The title might sound off-putting, but it's just a case of a "Two-For-One" offer, to get more out of your learning. And sometimes it's "Three-for-One"...
Firstly, it's worth mentioning a warning that the phrase "lead end" is often used in different ways; the context will usually give you a clue though. If used on its own, it usually means the backstroke row when the treble is leading (labelled on the left in the diagram below). However, if used with the term "lead head" too, it means the handstroke row of the treble's lead, while the lead head is the backstroke row (shown to the right of the diagram).
Here we are thinking about the change made while the treble is leading, going from the lead end row to the lead head row. This is the lead end change. In the example above, that change has place notation 12. (For a reminder about place notation see here.)
As we did before, we could write out a blue line for this method. Starting from the 2, we trace a line through its path and find that, after some dodging on the front, it ends up in 3rds place at the lead head. It now has to ring "3rds place bell". So to write out the next bit of blue line we look for what the 3 did starting from rounds and follow its path. We find that it ends up in 5ths place at the next lead head, so it will be 5ths place bell next. (For more examples, look back at the work we did on blue lines earlier.)
Let's start with a Doubles method - St Martin's:
The numbers in the circles are the place bells for the 2 at the start of each lead of the method; it starts as 2nds place bell, of course, then rings 3rds place bell, 5ths place bell and 4ths place bell, before getting back to 2nds place bell. 2nds and 4ths place bells make places in 1-2, while 3rds and 5ths place bells lie behind and make 3rds.
The lead end change here is 125; each time the treble leads, places are made in 1sts (the treble), 2nds (the bell making seconds; at the first lead end, this is the 4) and 5ths (causing a bell to do 4 blows behind; at the first lead end, this is the 3).
If we just change that lead end change, we can get a different method. Let's try 123 first. So the 2 rings exactly the same until the treble leads, at which point it is in 4ths place. Instead of dodging back into 3rds place, the 123 place notation causes the bells in 4ths and 5ths to swap, so the 2 goes out to become 5ths place bell. Again, it's going to ring 90% of the 5ths place bell that it did before; just the final change is different. We get Bampton:
Note that the 2 still cycles through the work of all the four place bells it did before, but they get joined together in a different order, before getting back to rounds. See how the place bells, coloured the same each time, match up in both methods. The dodging at the lead end has gone, replaced by making 3rds from the back.
Or we could have 145 at the lead end. Once again, we already know 90% of the work of the method, so there's not much new to learn. As you might expect from the place notation 145, 4ths is made, as well as long 5ths; in fact it's just the normal Bob for St Martin's. And this gives the method Thurning:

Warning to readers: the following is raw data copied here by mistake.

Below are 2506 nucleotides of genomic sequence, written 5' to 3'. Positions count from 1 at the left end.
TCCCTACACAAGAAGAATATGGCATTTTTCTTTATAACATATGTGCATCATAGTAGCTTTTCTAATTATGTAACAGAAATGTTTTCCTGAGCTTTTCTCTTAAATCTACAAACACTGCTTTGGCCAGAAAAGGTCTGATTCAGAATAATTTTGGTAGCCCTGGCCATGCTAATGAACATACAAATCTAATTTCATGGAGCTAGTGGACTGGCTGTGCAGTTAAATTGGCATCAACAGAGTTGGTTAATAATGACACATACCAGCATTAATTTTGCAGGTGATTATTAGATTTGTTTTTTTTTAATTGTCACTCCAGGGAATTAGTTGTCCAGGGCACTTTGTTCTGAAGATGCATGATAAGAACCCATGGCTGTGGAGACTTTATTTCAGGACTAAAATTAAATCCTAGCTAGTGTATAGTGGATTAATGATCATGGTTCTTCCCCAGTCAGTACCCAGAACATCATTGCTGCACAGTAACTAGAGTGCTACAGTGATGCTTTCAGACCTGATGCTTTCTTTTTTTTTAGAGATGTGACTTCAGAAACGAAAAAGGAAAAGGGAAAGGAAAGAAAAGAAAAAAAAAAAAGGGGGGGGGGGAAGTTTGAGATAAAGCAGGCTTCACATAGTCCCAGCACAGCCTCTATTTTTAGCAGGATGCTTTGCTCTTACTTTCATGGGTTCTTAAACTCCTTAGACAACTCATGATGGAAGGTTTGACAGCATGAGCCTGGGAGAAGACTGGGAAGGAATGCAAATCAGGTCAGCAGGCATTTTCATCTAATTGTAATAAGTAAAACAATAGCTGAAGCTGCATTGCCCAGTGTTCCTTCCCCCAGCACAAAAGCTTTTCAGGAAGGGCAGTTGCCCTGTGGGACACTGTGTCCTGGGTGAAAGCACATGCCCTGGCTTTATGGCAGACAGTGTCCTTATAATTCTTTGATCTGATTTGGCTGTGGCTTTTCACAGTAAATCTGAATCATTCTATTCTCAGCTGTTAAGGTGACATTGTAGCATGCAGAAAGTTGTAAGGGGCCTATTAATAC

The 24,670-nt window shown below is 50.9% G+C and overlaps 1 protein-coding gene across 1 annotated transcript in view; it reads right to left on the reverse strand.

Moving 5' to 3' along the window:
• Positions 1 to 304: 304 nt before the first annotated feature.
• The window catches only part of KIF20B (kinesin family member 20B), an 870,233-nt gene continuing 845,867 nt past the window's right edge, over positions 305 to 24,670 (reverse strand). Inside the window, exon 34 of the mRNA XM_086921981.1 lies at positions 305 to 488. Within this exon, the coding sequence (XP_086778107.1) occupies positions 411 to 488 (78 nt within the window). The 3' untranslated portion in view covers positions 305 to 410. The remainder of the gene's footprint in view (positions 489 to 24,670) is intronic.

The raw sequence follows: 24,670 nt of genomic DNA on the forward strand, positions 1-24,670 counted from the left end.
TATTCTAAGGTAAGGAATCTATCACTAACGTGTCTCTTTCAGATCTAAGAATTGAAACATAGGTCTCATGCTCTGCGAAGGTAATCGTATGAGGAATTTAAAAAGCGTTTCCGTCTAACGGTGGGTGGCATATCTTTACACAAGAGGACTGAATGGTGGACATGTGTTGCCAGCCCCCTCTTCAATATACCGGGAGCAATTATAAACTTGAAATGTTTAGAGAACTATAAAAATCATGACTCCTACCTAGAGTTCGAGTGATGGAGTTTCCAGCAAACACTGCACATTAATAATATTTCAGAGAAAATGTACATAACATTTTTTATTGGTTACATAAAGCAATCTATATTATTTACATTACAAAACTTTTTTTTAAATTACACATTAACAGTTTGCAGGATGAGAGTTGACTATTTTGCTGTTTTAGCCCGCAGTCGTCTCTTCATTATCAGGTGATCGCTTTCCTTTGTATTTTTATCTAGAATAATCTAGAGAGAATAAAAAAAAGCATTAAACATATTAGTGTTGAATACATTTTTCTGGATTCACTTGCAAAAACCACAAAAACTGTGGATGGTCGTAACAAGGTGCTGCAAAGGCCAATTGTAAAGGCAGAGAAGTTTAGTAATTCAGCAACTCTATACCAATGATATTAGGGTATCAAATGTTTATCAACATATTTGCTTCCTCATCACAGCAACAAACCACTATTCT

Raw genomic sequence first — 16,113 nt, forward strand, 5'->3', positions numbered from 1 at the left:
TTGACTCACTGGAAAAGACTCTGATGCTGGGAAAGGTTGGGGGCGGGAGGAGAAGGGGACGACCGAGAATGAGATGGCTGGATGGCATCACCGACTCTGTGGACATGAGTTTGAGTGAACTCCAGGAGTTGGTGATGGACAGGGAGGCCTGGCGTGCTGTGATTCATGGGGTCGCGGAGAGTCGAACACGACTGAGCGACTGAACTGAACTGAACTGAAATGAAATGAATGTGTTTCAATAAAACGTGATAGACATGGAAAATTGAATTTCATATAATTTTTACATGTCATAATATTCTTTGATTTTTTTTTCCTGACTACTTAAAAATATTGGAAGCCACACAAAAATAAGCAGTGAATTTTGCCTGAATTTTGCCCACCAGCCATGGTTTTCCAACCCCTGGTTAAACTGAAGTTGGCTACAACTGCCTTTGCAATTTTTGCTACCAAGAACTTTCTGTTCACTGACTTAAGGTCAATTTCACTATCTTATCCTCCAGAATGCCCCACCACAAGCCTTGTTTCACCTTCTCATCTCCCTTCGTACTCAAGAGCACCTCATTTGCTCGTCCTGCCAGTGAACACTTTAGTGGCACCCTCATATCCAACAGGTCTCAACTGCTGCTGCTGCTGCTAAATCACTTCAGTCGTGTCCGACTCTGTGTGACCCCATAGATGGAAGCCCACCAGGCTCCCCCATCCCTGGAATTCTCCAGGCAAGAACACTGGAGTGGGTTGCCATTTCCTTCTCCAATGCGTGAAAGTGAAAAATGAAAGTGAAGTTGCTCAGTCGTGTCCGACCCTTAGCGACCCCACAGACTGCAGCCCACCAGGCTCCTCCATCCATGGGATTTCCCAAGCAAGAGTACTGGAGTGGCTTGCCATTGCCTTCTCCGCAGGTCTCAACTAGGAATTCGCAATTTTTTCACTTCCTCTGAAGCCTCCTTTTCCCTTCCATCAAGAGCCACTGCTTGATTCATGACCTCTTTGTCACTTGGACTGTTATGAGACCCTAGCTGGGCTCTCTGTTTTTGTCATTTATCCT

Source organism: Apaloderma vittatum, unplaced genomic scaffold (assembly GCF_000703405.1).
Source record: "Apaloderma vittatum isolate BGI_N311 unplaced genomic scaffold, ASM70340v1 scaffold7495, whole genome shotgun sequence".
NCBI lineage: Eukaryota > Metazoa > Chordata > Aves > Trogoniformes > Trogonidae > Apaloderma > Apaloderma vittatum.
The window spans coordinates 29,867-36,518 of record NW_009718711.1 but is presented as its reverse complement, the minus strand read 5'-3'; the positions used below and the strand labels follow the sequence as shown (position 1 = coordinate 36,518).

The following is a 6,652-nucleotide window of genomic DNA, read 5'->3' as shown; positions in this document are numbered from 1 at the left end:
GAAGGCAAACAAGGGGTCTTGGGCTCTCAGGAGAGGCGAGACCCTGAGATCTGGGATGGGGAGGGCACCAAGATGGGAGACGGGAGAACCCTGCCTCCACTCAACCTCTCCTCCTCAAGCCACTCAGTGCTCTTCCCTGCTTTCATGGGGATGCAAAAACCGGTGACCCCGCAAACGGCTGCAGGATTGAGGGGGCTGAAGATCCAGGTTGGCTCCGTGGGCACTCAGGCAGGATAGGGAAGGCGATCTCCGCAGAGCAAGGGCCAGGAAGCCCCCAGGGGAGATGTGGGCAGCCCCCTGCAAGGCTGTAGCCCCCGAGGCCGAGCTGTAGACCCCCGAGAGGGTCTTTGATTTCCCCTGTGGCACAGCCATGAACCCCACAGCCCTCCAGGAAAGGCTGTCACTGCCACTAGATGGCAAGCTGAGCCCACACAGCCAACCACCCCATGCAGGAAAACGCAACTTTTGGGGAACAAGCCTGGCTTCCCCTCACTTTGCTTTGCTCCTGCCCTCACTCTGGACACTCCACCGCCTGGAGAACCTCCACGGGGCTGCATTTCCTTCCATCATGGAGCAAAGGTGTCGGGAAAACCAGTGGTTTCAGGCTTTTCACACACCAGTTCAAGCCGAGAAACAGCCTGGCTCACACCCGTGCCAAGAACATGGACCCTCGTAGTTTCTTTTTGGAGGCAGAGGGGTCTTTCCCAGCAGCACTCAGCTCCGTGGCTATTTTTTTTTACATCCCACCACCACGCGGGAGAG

Finally, let's see what happens when the lead end change has place notation just 1; i.e. bells swap in 2-3 and in 4-5. We get Candover:
This time, we get back to rounds after just two leads. The 2 has only rung 2nds place bell and 5ths place bell. Here we have a differential method; there are two separate blue lines; the 2 and 5 ring one blue line, while the 3 and 4 ring another. But, the really odd thing (which wouldn't have happened if we'd started with St Simon's) is that both blue lines are the same shape, but the starts aren't evenly spaced along it.
Most Minor methods that are commonly rung are 2nds Place methods; this means that the place notation at the lead end is 12; the bells in 3-4 and 5-6 swap over. For instance, St Clements, where the place bells come in the order 2, 3, 5, 6 and 4.
But we can turn this into a 6ths Place method, using the place notation 16 at the lead end, instead of 12. This gives College Bob:
Each of the place bells is almost entirely the same as before (but, sorry, not colour-coded this time), but they come in a different order - 2, 5, 4, 3, 6. Another feature of note is that all the lead head rows are also the same, but in a different order. Also note that there is now no dodging in 3-4 or 5-6.
And there is a 4ths Place version of the method. As you can hopefully guess by know, this means a place notation of 14 at the lead end. This is the same effect as ringing St Clement's (or College Bob) with a Bob every time. You get Lambeth:
Moving on to Treble Dodging Methods, you often hear ringers who know Cambridge Surprise Minor being told how easy it is to ring Primrose Surprise. "It's just..." they say. The difference between is that Cambridge is a 2nds place method, but Primrose is the corresponding 6ths place method.
And the 4ths place version is Ebor:
As you can tell, there are a huge number of methods that work like this. It certainly helps when ringing the variants if you know all the place bells, that is, where every bell starts in the method.
Finally, some lead end variants of London Surprise Minor:
London is a 2nds place method:
Its 6ths place counterpart is called Water. Watch out for the 4 blows behind:
The 4ths place variant is Bologna: